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India in middle of Myanmar muddle

india Updated: Oct 02, 2007 04:10 IST
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India finds itself right in the middle of the ongoing turmoil in Myanmar, with one country after another calling on New Delhi to use its influence, along with Beijing, to make the military government see reason as five protesters were killed in Yangon on Thursday.

A joint United States-European Union statement urged India, China and the Association of South East Asian Nations (ASEAN) to "use their influence in support of the people of Burma/Myanmar".

In an article published in The Independent on Thursday, British Prime Minister Gordon Brown wrote that he was encouraging Myanmar’s neighbours "to use their access to the Burmese government to ensure that the voice of the Burmese people is understood."

<b1>Responding to mounting concerns, India spoke twice to Mynamar in two days – through the External Affairs Ministry spokesman on Wednesday and External Affairs Minister Pranab Mukherjee on Thursday. “We are concerned at the situation in Myanmar and are monitoring it closely,” External Affairs Minister Pranab Mukherjee stated, adding, “It is our hope that all sides will resolve their issues peacefully through dialogue.”

“As a close and friendly neighbour, India hopes to see a peaceful, stable and prosperous Myanmar, where all sections of people will be included in a broad-based process of national reconciliation and political reform,” the Minister stressed.

“Myanmar’s process of national reconciliation initiated by the authorities should be expedited”, Mukherjee added. “We are concerned at the situation in Myanmar and are monitoring it closely. It is our hope that all sides will resolve their issues peacefully through dialogue,” the Ministry spokesman commented on Wednesday.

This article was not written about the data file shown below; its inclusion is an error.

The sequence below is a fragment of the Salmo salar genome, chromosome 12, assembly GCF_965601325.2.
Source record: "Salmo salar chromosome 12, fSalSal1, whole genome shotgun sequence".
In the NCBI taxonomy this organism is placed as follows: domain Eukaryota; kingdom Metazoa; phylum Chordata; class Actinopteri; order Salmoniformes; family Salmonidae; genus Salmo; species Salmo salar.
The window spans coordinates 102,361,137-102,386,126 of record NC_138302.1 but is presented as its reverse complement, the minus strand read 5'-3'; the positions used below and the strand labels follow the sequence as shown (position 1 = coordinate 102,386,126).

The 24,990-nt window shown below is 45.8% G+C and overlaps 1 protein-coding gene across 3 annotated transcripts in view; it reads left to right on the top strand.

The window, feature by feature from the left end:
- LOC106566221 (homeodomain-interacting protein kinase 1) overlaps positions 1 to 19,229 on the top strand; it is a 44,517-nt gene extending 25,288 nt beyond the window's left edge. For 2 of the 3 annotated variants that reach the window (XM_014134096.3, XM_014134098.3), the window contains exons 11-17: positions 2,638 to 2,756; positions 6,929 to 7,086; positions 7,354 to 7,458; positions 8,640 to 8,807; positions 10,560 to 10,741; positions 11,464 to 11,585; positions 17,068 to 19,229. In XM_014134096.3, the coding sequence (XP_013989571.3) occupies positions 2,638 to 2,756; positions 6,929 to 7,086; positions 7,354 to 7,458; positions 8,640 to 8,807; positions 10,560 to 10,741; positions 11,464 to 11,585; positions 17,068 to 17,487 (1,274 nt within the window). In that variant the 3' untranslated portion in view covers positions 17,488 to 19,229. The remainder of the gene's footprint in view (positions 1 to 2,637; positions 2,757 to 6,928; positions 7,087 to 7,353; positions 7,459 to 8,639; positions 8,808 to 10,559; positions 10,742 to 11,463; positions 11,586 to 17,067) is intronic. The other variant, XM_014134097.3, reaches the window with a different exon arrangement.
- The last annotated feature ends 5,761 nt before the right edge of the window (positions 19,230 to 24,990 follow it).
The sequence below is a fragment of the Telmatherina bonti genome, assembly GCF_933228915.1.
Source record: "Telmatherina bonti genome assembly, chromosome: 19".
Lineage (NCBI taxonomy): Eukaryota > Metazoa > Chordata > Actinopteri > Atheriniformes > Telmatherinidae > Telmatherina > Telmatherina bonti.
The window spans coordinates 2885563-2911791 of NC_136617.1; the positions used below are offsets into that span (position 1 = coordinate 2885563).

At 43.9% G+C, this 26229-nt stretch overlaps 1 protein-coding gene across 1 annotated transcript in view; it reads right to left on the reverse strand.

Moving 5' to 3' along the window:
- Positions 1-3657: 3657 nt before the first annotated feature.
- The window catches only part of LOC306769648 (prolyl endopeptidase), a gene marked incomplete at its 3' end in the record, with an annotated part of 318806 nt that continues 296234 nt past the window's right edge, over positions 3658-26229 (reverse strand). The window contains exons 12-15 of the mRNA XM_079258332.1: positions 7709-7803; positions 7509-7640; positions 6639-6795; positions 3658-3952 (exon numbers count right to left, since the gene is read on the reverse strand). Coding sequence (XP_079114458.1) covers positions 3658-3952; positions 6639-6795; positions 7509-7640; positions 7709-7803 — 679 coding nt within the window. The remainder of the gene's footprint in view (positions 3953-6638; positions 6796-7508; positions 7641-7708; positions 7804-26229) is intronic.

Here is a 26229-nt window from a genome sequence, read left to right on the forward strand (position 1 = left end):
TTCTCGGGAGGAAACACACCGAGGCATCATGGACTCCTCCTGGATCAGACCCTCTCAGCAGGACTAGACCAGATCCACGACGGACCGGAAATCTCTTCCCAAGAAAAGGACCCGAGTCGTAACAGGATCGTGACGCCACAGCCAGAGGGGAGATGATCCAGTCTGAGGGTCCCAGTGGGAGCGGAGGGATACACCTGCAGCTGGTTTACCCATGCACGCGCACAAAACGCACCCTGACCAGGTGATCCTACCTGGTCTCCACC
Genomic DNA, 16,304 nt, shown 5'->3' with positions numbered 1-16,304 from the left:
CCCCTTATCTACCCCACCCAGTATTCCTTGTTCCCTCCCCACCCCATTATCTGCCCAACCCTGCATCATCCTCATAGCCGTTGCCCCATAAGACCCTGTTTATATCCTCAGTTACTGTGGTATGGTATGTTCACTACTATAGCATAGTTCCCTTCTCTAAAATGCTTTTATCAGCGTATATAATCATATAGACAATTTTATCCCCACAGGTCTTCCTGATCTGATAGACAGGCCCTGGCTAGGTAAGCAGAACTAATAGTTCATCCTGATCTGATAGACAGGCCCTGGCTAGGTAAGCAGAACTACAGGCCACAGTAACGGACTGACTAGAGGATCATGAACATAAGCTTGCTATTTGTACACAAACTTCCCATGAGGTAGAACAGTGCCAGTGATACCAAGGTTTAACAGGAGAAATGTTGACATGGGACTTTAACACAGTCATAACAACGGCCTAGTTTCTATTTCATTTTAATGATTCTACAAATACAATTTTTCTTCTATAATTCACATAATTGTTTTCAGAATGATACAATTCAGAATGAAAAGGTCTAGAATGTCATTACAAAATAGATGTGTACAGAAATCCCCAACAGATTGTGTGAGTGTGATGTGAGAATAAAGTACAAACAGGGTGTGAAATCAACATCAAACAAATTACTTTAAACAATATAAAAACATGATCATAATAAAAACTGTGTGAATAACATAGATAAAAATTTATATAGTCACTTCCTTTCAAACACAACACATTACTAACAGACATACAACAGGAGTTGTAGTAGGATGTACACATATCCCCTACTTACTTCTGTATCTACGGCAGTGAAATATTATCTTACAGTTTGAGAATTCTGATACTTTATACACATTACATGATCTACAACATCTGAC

A close reading of the statements would show that India remains unwilling to abandon the military junta in Myanmar. The comments fall far short of what the EU and US want India to do – to use its influence in favour of the people of Myanmar.

India and the US are also part of the Global Democracy Initiative, but the two countries are far apart on Myanmar. “With their solid democratic traditions and institutions, they have agreed to assist other societies in transition seeking to become more open and democratic. They recognize democracy as a universal aspiration that transcends social, cultural and religious boundaries,” India and the US stated in July 2005.

Burmese activists in India have been sharply critical of the Indian inability to sever its ties with the military government, but officials traditionally have pointed to the folly of leaving Yangon’s generals to engage with Beijing alone. In 1993, India had conferred the prestigious Jawaharlal Nehru Award for International Understanding on Aung San Suu Kyi, torchbearer of Myanmar’s pro-democracy forces, who has been in and out of home detention for the last 18 years.